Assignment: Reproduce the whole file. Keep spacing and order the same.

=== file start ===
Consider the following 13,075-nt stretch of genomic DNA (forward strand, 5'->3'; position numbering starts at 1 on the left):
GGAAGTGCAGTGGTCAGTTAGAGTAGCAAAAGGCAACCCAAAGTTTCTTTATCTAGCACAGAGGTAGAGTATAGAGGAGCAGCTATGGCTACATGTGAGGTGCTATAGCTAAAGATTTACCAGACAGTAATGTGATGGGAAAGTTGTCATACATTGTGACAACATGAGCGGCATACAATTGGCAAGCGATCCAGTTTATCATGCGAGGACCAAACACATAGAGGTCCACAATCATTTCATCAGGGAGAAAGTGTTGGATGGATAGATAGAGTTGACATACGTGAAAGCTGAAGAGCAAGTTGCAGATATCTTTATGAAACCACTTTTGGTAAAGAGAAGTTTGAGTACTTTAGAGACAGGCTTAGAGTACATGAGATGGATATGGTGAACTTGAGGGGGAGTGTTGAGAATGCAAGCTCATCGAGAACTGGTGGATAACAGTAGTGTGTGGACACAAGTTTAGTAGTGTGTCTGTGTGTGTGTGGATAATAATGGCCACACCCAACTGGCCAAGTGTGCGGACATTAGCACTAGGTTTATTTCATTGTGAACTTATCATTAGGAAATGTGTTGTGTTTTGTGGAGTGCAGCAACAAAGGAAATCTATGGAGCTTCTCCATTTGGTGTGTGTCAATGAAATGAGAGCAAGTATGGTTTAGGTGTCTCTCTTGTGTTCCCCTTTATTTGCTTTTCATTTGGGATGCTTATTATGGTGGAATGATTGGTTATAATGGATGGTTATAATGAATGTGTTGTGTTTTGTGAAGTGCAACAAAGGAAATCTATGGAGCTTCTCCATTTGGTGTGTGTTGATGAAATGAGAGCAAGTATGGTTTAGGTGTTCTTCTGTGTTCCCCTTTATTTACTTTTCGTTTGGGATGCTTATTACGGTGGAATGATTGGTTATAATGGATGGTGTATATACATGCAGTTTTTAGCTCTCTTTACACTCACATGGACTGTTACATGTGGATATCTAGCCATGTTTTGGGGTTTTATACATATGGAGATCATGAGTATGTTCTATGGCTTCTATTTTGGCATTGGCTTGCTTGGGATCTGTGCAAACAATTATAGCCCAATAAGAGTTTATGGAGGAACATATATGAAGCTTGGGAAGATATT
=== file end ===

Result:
Consider the following 13,075-nt stretch of genomic DNA (forward strand, 5'->3'; position numbering starts at 1 on the left):
GGAAGTGCAGTGGTCAGTTAGAGTAGCAAAAGGCAACCCAAAGTTTCTTTATCTAGCACAGAGGTAGAGTATAGAGGAGCAGCTATGGCTACATGTGAGGTGCTATAGCTAAAGATTTACCAGACAGTAATGTGATGGGAAAGTTGTCATACATTGTGACAACATGAGCGGCATACAATTGGCAAGCGATCCAGTTTATCATGCGAGGACCAAACACATAGAGGTCCACAATCATTTCATCAGGGAGAAAGTGTTGGATGGATAGATAGAGTTGACATACGTGAAAGCTGAAGAGCAAGTTGCAGATATCTTTATGAAACCACTTTTGGTAAAGAGAAGTTTGAGTACTTTAGAGACAGGCTTAGAGTACATGAGATGGATATGGTGAACTTGAGGGGGAGTGTTGAGAATGCAAGCTCATCGAGAACTGGTGGATAACAGTAGTGTGTGGACACAAGTTTAGTAGTGTGTCTGTGTGTGTGTGGATAATAATGGCCACACCCAACTGGCCAAGTGTGCGGACATTAGCACTAGGTTTATTTCATTGTGAACTTATCATTAGGAAATGTGTTGTGTTTTGTGGAGTGCAGCAACAAAGGAAATCTATGGAGCTTCTCCATTTGGTGTGTGTCAATGAAATGAGAGCAAGTATGGTTTAGGTGTCTCTCTTGTGTTCCCCTTTATTTGCTTTTCATTTGGGATGCTTATTATGGTGGAATGATTGGTTATAATGGATGGTTATAATGAATGTGTTGTGTTTTGTGAAGTGCAACAAAGGAAATCTATGGAGCTTCTCCATTTGGTGTGTGTTGATGAAATGAGAGCAAGTATGGTTTAGGTGTTCTTCTGTGTTCCCCTTTATTTACTTTTCGTTTGGGATGCTTATTACGGTGGAATGATTGGTTATAATGGATGGTGTATATACATGCAGTTTTTAGCTCTCTTTACACTCACATGGACTGTTACATGTGGATATCTAGCCATGTTTTGGGGTTTTATACATATGGAGATCATGAGTATGTTCTATGGCTTCTATTTTGGCATTGGCTTGCTTGGGATCTGTGCAAACAATTATAGCCCAATAAGAGTTTATGGAGGAACATATATGAAGCTTGGGAAGATATT